# Chemistry

Ok, Need some more help... This is what I have so far.
4. Urea (NH2)2CO is prepared by reacting ammonia with carbon dioxide. The byproduct is water. 637.2g of ammonia are reacted with 787.3 g of carbon dioxide.

molar mass:NH3=17 CO2=44 CO(NH2)2=60.1

a. (10 points) Write a balanced chemical equation.
2NH3+CO2--->CO(NH2)2 +H20
Is this right?
b. (5 points) Determine which of the two reactants (ammonia or carbon dioxide) is a limiting reactant. Show
calculations to support your choice. No credit will be given if your supporting calculations are wrong.
2 moles NH3 is require 1 mole of CO2 to produce one molecule of CO(NH2)2. 2 moles NH3 is 637.2/17=37.5 moles =37.5/2=18.74 moles in 1 NH3?
Available CO2 = 787.3 = 787.3/44=17.89 moles CO2 So since CO2 is smaller, wouldn't it be the limiting agent?

c. (10 points) Which of the two reactants should you use to calculate the theoretical yield (= the maximum amount
possible) of urea? Explain why.
UMMM I would calculate the NH3 because it is the larger one? why? I don't have a clue help?

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3. 👁 1,030
1. Ok, Need some more help... This is what I have so far.
4. Urea (NH2)2CO is prepared by reacting ammonia with carbon dioxide. The byproduct is water. 637.2g of ammonia are reacted with 787.3 g of carbon dioxide.

molar mass:NH3=17 CO2=44 CO(NH2)2=60.1

a. (10 points) Write a balanced chemical equation.
2NH3+CO2--->CO(NH2)2 +H20
Is this right?
The equation is right

b. (5 points) Determine which of the two reactants (ammonia or carbon dioxide) is a limiting reactant. Show
calculations to support your choice. No credit will be given if your supporting calculations are wrong.
2 moles NH3 is require 1 mole of CO2 to produce one molecule of CO(NH2)2. 2 moles NH3 is 637.2/17=37.5 moles =37.5/2=18.74 moles in 1 NH3?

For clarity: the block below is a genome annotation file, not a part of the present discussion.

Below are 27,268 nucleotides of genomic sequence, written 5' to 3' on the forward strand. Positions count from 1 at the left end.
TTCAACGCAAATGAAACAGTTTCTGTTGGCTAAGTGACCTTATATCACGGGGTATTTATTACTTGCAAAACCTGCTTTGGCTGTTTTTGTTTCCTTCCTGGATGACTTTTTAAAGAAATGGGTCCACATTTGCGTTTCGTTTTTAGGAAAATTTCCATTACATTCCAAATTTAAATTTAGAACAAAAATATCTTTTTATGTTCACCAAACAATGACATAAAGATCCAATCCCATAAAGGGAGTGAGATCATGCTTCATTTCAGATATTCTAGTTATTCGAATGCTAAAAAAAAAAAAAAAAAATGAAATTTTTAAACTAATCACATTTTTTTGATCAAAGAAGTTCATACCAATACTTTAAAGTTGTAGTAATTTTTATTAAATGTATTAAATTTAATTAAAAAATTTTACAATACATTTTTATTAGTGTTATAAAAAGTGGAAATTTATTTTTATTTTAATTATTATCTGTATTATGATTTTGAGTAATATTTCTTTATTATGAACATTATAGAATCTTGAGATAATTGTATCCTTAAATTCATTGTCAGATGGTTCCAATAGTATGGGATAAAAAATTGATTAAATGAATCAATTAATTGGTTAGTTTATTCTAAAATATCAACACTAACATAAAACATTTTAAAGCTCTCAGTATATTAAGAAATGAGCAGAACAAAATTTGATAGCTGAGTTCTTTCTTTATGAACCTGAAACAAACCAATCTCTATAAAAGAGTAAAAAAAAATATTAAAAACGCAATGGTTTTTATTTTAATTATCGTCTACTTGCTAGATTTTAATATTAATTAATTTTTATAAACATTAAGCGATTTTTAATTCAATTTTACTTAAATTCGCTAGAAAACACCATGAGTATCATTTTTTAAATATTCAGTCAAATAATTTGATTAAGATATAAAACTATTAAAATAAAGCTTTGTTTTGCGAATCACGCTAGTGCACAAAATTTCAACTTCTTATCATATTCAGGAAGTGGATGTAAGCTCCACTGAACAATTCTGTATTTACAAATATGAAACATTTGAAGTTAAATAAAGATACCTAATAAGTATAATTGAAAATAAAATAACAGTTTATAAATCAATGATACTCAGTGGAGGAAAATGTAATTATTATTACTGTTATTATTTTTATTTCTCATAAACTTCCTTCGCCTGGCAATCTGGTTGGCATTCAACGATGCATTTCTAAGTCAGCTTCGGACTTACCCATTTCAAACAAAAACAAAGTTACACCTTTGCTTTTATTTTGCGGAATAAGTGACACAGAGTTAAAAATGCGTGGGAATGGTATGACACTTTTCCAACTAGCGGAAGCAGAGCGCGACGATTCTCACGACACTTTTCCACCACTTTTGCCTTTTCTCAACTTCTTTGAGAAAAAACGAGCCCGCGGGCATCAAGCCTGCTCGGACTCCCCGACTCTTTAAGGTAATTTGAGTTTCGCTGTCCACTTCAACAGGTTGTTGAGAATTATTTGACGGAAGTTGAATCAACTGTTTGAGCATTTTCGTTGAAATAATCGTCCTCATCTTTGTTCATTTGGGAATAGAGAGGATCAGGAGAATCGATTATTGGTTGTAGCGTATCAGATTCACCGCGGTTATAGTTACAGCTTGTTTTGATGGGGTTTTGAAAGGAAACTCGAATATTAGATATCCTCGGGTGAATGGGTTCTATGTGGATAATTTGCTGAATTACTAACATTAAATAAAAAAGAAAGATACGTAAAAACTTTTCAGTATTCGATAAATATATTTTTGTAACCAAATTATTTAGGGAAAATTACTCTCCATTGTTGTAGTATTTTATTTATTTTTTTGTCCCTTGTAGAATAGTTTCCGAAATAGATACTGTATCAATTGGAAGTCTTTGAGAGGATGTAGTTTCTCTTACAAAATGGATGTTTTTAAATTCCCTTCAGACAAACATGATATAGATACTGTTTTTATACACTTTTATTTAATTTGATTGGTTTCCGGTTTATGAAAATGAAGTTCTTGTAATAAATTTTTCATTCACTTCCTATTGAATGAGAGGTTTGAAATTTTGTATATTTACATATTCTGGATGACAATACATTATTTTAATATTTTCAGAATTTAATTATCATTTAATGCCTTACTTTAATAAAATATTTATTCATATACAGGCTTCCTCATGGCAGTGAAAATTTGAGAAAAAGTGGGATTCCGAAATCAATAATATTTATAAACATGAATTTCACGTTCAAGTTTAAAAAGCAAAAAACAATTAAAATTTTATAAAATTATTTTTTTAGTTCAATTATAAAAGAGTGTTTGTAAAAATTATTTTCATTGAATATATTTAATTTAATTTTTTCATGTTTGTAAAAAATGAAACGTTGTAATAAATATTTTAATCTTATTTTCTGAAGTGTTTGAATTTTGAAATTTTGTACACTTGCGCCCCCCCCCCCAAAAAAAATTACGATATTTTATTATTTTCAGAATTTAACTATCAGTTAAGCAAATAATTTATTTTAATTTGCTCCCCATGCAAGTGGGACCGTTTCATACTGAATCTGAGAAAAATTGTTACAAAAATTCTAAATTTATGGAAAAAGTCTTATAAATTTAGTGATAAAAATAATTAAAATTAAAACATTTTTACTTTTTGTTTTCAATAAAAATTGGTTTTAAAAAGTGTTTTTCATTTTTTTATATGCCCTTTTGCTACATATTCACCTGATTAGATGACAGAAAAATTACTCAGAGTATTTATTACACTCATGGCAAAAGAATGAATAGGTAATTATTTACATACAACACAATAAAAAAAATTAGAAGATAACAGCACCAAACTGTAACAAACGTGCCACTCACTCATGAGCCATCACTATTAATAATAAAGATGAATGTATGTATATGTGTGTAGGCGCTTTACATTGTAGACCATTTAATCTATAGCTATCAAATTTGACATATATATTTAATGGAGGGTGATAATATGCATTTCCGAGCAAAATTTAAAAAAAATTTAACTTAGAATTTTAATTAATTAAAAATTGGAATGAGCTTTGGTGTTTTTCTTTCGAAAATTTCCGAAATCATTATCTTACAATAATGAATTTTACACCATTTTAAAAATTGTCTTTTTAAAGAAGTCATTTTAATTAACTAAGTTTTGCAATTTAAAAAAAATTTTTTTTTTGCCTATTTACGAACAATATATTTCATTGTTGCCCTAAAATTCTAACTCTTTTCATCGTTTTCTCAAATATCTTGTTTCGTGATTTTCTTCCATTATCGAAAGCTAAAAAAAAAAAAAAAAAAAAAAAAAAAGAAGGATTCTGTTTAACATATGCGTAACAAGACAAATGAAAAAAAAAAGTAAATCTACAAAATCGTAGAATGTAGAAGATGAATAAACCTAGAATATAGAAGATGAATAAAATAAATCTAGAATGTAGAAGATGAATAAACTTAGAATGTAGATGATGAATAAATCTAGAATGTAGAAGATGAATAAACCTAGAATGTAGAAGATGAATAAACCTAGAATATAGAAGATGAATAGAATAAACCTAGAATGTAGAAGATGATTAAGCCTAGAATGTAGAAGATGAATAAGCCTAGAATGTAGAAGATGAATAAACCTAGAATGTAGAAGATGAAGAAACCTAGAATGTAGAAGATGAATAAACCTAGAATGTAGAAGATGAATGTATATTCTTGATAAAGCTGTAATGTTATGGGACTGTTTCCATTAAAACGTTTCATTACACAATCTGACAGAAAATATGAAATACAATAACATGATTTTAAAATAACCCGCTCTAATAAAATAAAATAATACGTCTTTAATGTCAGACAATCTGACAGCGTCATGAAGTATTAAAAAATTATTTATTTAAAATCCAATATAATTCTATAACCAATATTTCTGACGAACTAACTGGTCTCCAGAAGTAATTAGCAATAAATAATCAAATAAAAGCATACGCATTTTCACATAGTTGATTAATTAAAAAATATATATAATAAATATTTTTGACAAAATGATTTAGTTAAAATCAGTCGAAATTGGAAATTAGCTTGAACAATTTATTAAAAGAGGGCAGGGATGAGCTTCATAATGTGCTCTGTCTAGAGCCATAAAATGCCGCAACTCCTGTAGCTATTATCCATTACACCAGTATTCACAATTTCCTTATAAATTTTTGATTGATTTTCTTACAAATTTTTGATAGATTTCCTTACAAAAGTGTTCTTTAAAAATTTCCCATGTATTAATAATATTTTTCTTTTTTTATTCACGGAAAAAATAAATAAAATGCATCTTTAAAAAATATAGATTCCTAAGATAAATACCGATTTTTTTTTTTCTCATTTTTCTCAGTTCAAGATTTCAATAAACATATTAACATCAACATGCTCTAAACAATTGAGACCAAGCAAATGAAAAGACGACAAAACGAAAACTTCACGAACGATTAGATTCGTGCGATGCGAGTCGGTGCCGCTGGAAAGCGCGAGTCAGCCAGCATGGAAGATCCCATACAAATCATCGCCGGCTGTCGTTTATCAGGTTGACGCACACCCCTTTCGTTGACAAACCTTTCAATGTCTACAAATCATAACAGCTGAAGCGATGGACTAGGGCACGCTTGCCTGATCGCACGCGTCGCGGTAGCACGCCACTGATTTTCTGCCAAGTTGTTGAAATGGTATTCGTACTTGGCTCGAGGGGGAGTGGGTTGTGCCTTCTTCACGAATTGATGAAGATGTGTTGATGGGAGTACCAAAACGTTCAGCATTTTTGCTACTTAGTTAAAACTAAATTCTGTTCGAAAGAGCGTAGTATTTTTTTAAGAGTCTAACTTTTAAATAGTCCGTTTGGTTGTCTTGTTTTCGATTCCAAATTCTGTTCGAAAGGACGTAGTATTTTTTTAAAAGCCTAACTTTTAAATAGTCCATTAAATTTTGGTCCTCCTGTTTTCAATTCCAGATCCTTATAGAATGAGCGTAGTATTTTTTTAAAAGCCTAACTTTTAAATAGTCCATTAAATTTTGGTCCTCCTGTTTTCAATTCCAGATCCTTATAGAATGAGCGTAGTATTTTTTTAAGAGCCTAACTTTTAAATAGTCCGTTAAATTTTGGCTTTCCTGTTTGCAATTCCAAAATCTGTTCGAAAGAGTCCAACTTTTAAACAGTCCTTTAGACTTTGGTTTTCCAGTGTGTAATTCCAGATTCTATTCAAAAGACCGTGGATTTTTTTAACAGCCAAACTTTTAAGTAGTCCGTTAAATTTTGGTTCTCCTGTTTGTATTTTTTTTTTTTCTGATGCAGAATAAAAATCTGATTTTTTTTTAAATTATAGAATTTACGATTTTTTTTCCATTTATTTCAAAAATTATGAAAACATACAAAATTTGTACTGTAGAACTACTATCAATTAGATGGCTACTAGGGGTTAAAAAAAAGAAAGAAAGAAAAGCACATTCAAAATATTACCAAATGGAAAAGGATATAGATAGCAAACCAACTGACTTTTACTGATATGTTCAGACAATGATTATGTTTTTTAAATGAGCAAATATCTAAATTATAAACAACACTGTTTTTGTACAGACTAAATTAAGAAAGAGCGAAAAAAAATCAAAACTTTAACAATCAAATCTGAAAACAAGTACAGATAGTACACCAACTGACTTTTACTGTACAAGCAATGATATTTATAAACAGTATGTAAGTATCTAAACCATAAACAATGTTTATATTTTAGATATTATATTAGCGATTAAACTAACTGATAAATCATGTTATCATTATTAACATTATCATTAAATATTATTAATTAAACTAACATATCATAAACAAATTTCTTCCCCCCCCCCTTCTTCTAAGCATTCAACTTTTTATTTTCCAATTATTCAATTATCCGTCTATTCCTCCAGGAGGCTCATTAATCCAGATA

Available CO2 = 787.3 = 787.3/44=17.89 moles CO2 So since CO2 is smaller, wouldn't it be the limiting agent?
You have the right answer and your numbers are right; however, there are some misstatements I want to correct.
mols NH3 = 687.3/17 = 37.5 SO IT WILL REQUIRE 37.5/2 = 18.74 MOLS CO2.
mols CO2 available = 787.3/44 = 17.89 so yes, CO2 is the limiting reagent. The part I objected to was "18.74 mols in 1 NH3". The 18.74 mols CO2 is the mols CO2 that will be required to react with all of the NH3 and since that is higher than the mols CO2 you have (17.89), then CO2 is the limiting reagent.

c. (10 points) Which of the two reactants should you use to calculate the theoretical yield (= the maximum amount
possible) of urea? Explain why.
UMMM I would calculate the NH3 because it is the larger one? why? I don't have a clue help?
You want to use the smaller one because that is what is determining how much urea you can obtain. The NH3 doesn't determine that since it is not the limiting reagent. The CO2 is the limiting reagent and it is the one that determines how much urea you get. Said another way the amount of urea you obtain is determined by the mols CO2 you have so that is the maximum amount of urea that can be obtained under the circumstances.
Let me show you how that works.
If you use NH3 the mols NH3 = 37.5 so you can produce 37.5/2 = 18.7 or mols urea. How many grams is that? 18.7 x 60.1 = about 1126 g urea.
Now, using CO2, there are 17.89 mols CO2 and you can get 17.89 mols urea. That is 17.89 x 60.1 = about 1075g. So one reactant (the NH3) will produce 1126 g urea if ALL OF IT REACTS with an unlimited amount of CO2. You can get 1075 g urea if you use ALL OF THE CO2 and an unlimited supply of NH3. So how much can you get if you use them together. No more than the smaller amount will produce.

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